7 Differences Between Korean and American Baseball

The national sport of India and Nepal is cricket, a game I couldn’t understand let alone get into. While baseball is not my favorite sport, when we heard that Koreans were crazy about it I couldn’t resist buying some tickets to a game while we were in Seoul. Below are seven of the biggest differences we noticed between Korean and American baseball.

7. I Have to Sit Where?

You’ll see the first of many differences before you even get into the stadium. When purchasing tickets to the game you’re asked who you’re going to root for. That’s because seats on the first base line are designated for the home team fans while seats on the third base line reserved for fans of the visiting team. When we found out the home team in Seoul was the Bears we had no choice but to root for them.

[ptcPhoto filename=”EricBear.jpg” title=”Eric and the Doosan Bear” caption=”Go Bears!” position=”center”]

6. Make Some Noise!!

[ptcPhoto filename=”BaseballNoise.jpg” title=”Korean Baseball Fans” caption=”Not a bad turnout” position=”center”]

Mid-season baseball isn’t exactly heart-pumping excitement, but don’t tell that to fans in Korea! Audience participation is guaranteed with the use of thousands of “thunder sticks” – inflatable plastic tubes that make a ton of noise when rhythmically struck together.

We forgot to pick up a set before going to the game so I made do with a couple of empty 1.5 liter plastic beer bottles we happened to have with us.

[ptcPhoto filename=”EricNoise.jpg” title=”Making some noise” caption=”Makeshift thunder sticks” position=”center”]

5. Cheerleaders for Baseball?!

Every intermission between innings brings the chearleaders out on stage for a dance routine. Costume changes are regular. Dedicated male chearleaders lead the many chants that the entire stadium seems to know.

[ptcPhoto filename=”DoosanCheerleader.jpg” title=”Baseball Cheerleaders” caption=”Baseball Cheerleaders!” position=”center”]

4. Well, at Least They’re Better than Little League

While I couldn’t judge the batting and pitching too much from the stands, there were at least five fielding errors during the game – something that is very uncommon in American baseball. Maybe they were just having an off-day.

[ptcPhoto filename=”BaseballPlayer.jpg” title=”Baseball Player” caption=”He’s going to drop it..just wait” position=”center”]

3. Drinking Games on the Jumbotron

That’s right. There’s no kiss-cam, but instead you get to watch drinking games for prizes among audience members on the jumbotron.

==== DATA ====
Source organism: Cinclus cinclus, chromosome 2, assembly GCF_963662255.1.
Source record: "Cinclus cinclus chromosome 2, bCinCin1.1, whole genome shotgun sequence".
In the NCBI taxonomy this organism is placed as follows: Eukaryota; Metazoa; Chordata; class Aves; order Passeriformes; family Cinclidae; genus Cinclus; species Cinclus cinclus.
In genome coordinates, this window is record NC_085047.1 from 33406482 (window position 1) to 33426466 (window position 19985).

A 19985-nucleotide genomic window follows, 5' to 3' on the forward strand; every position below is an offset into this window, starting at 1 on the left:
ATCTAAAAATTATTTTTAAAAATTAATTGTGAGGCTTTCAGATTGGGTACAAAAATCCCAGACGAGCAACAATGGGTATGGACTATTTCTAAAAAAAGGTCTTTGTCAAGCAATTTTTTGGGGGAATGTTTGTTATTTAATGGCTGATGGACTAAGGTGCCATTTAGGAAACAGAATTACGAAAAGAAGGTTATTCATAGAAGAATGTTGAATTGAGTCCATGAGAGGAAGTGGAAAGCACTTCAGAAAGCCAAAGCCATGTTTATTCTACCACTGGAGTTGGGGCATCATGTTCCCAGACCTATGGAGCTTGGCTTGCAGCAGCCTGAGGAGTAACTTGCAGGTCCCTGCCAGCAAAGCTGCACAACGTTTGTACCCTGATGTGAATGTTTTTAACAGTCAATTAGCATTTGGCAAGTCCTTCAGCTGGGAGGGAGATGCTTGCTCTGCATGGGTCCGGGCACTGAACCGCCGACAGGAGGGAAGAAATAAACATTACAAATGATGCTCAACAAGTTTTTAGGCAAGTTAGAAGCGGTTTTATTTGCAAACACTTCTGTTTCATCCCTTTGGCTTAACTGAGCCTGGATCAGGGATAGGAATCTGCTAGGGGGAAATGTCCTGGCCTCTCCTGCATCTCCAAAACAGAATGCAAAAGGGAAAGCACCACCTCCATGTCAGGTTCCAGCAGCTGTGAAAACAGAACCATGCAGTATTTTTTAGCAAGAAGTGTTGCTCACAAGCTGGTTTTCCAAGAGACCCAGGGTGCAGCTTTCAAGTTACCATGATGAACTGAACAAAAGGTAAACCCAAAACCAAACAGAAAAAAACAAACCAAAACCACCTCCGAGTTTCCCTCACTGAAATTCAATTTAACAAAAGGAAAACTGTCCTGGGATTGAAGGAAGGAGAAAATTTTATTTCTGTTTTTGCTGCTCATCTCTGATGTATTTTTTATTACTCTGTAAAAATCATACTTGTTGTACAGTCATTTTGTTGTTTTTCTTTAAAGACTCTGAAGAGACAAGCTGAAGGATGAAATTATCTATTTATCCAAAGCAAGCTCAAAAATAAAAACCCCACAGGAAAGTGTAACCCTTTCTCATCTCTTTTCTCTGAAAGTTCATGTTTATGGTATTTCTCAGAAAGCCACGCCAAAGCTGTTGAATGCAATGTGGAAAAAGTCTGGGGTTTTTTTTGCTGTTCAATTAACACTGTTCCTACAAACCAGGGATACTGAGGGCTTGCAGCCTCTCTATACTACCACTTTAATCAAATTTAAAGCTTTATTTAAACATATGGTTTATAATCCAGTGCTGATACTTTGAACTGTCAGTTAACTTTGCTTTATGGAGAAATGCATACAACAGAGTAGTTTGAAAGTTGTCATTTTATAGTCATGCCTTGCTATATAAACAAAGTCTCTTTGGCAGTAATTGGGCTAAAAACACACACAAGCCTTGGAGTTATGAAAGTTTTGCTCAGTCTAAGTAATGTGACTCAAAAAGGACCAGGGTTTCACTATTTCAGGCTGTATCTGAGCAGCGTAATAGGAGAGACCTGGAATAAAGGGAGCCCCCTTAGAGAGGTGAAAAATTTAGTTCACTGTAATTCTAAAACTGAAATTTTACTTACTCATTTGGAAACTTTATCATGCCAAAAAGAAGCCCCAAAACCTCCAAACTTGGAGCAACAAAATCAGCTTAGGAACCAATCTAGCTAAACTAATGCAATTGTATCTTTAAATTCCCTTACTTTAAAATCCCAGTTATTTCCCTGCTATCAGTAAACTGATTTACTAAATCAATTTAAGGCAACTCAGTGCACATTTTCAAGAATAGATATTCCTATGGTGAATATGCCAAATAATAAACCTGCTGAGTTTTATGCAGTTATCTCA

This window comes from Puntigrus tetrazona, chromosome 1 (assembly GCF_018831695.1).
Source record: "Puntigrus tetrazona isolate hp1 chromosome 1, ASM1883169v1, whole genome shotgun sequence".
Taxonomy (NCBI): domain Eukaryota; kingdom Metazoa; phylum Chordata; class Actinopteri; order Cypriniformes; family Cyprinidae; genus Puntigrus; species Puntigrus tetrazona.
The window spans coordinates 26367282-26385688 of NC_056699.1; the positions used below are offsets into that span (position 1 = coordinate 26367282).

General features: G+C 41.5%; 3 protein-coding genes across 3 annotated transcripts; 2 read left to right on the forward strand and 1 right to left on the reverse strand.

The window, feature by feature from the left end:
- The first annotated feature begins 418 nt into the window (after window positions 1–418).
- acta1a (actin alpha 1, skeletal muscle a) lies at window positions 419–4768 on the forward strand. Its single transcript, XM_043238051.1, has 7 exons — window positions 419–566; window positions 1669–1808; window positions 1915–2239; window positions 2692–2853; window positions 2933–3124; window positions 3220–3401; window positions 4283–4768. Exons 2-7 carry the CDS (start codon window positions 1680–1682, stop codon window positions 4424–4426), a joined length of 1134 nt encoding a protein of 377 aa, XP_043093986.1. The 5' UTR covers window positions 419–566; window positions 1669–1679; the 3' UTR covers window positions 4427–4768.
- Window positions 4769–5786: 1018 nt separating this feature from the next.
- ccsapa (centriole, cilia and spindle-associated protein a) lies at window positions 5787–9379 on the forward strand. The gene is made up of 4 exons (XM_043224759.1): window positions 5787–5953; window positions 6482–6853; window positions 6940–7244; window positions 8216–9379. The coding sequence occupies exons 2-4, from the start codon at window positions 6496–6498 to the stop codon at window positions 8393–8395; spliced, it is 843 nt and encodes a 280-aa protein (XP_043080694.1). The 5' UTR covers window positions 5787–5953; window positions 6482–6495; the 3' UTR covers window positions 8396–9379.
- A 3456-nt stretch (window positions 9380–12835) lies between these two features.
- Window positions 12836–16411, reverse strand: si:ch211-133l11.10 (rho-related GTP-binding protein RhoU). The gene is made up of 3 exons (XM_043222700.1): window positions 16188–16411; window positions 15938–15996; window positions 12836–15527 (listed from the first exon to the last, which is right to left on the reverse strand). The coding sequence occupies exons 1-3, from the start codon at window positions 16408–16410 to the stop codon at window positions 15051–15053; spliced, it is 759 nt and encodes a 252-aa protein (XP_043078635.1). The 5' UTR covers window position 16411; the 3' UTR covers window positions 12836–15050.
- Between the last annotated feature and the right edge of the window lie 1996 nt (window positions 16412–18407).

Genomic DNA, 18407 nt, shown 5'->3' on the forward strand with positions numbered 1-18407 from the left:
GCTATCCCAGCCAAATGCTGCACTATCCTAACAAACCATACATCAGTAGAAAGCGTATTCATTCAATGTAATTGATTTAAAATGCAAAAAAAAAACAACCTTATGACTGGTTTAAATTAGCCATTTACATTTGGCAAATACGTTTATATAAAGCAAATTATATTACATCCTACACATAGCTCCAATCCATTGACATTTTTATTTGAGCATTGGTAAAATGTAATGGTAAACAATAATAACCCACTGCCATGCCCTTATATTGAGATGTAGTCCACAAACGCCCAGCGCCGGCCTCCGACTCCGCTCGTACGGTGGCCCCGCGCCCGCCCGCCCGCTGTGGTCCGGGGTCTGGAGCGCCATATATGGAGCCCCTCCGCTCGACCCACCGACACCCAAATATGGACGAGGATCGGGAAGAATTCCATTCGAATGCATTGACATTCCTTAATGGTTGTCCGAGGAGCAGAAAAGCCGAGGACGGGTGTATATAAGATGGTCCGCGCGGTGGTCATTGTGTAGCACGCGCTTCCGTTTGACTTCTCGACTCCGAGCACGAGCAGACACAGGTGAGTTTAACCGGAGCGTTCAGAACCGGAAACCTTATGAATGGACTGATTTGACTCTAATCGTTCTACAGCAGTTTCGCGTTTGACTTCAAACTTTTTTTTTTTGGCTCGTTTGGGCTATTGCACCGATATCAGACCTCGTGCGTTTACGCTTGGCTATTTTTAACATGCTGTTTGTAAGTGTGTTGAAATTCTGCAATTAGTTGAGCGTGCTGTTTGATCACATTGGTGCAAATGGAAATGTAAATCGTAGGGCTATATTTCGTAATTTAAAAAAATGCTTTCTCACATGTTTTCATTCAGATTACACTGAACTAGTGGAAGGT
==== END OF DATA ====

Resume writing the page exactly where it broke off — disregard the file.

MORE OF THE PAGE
The below drinking game resulted in a tie, followed by a dance-off!

2. Creepy Mascots

The mascot for the Bears was so drunk he had trouble standing up on his own. And I’m not sure what’s going on in this photo.

[ptcPhoto filename=”LecherousBear.jpg” title=”Lecherous Mascot” caption=”Dinger never looks lecherous” position=”center”]

1. I Can Bring WHAT into the Stadium?!

By far the biggest difference from attending a game in the States is that you are allowed to bring your own alcohol into the stadium. Burger King, KFC, and vendors selling Korean snacks such as dried squid and fish are available inside, but most people bring their own beer and anything from chinese food to pizza.

If you forgot to buy beer before the game (or ran out as we did) you can buy a cold one from guys wearing small kegs on their backs. The price for a large beer was a very reasonable $3.

[ptcPhoto filename=”DoosanKeg.jpg” title=”Beer Vendor” caption=”Our POST 7th inning stretch savior.” position=”center”]

We heard that the games in other Korean cities aren’t quite as lively, so if you have a chance we’d definitely recommend seeing a game in Seoul. It was a fun cultural experience that also made us feel right at home. Dare I say American baseball games would be more exciting with some of these Korean additions?

Snapshot Sunday: Ferry Floating by Pebble Beach

[ptcPhoto filename=”PebbleBeach.jpg” title=”Pebble Beach” caption=”Ferry off of Pebble Beach – Busan, South Korea” position=”center”]

Located in Busan’s Taejongdae Park, Pebble Beach offers a rocky shore and fresh local seafood. The pebbles (more like rocks) have been eroded into soft shapes by millions of sea waves, and ferries steer visitors around the rocky cliffs for excellent views of Busan’s Yeongdo-gu Island.

Click here to view a larger, detailed image.

Snapshot Sunday: Prayer at the Haeinsa Temple

[ptcPhoto filename=”monk640.jpg” title=”Prayer at Haeinsa” caption=”Praying to the Buddha of Emptiness – Haeinsa Temple, South Korea” position=”center”]

At Haeinsa Temple near Daegu, we saw this monk praying to the Vairocana Buddha – the embodiment of the Buddhist concept of emptiness. In addition to a monastery, Haeinsa is also home to the Tripitaka Koreana, a collection of over 80,000 woodblocks of Buddhist scripture that was completed in 1251 CE.

Click here to view a larger, detailed image.

Snapshot Sunday: Exploring Udo Island by Scooter

[ptcPhoto filename=”Scooter.jpg” title=”Eric looks like a badass” caption=”Exploring Udo Island – Jeju, South Korea” position=”center”]

A lava plateau and popular vacation spot, Udo Island can be explored by scooter in an afternoon. The views are well worth the trip!

Click here to view a larger, detailed image.

Snapshot Sunday: Bridge to the Hyangwonjeong Pavilion

[ptcPhoto filename=”KoreaPavilion640.jpg” title=”Hyangwonjeong Pavilion” caption= “The ‘Pavilion of Far-Reaching Fragrance’ at Gyeongbokgung Palace – Seoul” position=”center”]

First constructed in 1395, the Gyeongbokgung Palace in Seoul was destroyed by the Japanese then reconstructed in 1867. The pesky Japanese tore it down again in the early twentieth century, and the new palace complex was completed in 2009. In the palace grounds you can stroll around the Hyangwonjeong Pavilion, a delicate hexagonal structure surrounded by calm water and lily pads.

Click here to view a larger, detailed image.